The show does a great job of examining the inner conflict and how that's magnified in society. Society is ultimately a reflection of who we are as individuals. I think society puts these crazy expectations on what relationships and marriages should be, what's appropriate and what's not. The show does a great job of examining society and our characters as individuals, and how we fit in that larger picture. As the season progresses, you'll see the darker sides of my character, Lindsay, for sure. She's a bit of a mess. She's definitely, definitely a little bit of a mess.
Yeah, she seems … interesting.
Playing Lindsay is such a dream. [Laughs] I love playing Lindsey. Not only do I get to say super funny lines, and not only is Lindsay such a super funny character, but on the other end of the spectrum, Stephen and all the other writers do such a great job telling the depth and tragedy and humanity of the characters as well. There's a lot of comedy and there's a lot of drama. There's also a lot of physical comedy. I've gotten to do a lot of physical comedy on this show and I can't wait for everybody to see.
It's pretty racy! FX never shies away from pushing the boundaries, but just looking at that first episode, it's pretty sexed up.
I know! [Laughs] Actually, it's funny. In the pilot, Aya is the one who … she doesn't get nude or show anything, but she has a lot of nudity as far as you can get [on cable]. I was kind of laughing at her, and then Stephen turned to me and said, "You're next." I've done a few different sex scenes now. I actually like doing it. They're funny. The sex scenes I've done are really funny ones. I don't want to give too much away, because if I tell you, you'll know what happens in the season — but the sex scenes I'm in are very funny.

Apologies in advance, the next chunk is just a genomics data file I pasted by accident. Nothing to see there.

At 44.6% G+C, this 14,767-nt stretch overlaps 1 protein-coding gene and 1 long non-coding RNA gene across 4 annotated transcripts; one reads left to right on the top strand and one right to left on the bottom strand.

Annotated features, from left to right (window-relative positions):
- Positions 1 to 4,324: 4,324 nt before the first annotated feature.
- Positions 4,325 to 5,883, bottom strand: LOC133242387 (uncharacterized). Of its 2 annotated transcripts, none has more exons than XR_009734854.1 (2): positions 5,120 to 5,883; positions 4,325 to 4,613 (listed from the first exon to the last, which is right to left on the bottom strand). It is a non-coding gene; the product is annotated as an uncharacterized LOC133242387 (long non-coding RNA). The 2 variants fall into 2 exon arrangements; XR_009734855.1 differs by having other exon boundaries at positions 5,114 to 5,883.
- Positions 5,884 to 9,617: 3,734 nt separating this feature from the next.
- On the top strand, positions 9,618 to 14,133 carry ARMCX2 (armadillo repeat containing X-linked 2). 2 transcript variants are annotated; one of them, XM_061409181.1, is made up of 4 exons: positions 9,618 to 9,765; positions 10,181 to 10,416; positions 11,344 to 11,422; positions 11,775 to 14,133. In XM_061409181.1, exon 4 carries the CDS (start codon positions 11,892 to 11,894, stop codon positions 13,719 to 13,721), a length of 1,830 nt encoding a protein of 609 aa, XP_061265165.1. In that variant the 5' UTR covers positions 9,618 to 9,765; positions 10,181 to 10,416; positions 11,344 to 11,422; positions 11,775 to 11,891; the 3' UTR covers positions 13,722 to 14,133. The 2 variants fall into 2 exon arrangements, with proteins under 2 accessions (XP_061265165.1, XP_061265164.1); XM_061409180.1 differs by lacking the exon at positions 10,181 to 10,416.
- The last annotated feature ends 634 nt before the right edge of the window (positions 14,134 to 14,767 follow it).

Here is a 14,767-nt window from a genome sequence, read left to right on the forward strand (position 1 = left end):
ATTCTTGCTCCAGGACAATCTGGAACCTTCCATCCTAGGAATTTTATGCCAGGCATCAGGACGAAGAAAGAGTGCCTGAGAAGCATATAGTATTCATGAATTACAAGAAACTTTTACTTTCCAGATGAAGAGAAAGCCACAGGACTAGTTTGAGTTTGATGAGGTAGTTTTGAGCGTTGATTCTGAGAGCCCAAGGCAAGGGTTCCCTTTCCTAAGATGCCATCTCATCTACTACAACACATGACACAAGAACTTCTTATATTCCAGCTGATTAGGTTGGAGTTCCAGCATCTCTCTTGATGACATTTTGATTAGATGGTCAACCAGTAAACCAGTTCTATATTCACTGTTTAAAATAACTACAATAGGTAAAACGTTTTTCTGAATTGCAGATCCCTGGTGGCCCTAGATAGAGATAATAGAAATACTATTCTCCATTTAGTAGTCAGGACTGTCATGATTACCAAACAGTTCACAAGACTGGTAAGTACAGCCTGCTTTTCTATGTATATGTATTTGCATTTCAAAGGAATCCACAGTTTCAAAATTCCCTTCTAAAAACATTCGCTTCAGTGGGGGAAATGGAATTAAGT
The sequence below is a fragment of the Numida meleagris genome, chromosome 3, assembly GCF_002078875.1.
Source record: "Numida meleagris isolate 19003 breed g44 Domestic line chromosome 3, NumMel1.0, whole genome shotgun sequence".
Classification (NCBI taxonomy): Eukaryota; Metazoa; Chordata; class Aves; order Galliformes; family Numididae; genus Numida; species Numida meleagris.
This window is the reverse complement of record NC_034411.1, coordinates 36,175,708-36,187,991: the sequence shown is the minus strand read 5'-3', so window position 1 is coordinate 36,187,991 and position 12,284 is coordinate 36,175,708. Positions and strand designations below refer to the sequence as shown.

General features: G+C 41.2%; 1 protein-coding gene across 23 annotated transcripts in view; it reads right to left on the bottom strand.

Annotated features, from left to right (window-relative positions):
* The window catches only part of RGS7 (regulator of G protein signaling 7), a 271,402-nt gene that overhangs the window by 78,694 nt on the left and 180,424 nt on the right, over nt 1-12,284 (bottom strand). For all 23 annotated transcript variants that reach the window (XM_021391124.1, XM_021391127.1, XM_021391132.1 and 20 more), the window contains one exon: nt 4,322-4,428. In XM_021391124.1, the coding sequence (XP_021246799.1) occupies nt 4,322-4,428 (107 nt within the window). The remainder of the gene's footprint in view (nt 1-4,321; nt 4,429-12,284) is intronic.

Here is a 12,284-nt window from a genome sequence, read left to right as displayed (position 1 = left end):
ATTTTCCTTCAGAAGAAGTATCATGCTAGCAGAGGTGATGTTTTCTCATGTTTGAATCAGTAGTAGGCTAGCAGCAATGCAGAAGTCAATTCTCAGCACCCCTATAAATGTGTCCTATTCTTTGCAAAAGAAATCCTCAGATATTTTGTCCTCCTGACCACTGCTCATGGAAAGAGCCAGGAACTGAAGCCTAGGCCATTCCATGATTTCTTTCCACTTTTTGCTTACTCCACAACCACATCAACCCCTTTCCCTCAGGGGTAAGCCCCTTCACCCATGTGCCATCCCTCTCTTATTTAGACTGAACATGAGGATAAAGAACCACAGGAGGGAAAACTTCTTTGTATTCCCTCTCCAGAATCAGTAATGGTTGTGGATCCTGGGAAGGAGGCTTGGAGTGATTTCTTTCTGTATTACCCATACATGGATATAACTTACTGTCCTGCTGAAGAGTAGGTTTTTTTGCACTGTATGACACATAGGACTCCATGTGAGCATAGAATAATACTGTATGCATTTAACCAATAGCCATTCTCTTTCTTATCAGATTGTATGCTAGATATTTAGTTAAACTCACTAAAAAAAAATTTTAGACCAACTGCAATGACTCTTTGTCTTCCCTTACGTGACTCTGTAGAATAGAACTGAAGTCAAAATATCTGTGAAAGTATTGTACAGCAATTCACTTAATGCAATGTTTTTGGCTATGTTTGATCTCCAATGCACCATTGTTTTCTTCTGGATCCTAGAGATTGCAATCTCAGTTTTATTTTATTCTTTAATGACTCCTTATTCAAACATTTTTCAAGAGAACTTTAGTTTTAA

I actually ended up bruising an actor during a sex scene. I was kind of rough. In the script, it says I destroy the character. "Lindsey destroys so-and-so." So we're in the middle of the scene, and the actor doing the scene was so sweet. He didn't want to say anything. Midway through he looks at me, almost as if he's about to cry, and he's like, "Hey, Kether. I'm really sorry, but on the next take, would you mind grabbing me here instead of here?" And I was like, sure, why? And he opened his shirt and he literally had bruises. Really bad bruises. Not just a little booboo; it looked like someone had beat him. Stephen took a picture of the bruises and texted it to us: "Destruction complete."
I guess you have to kick some butt to get a TV show made.
Yeah. You know, I really committed. [Laughs] You gotta do what you gotta do.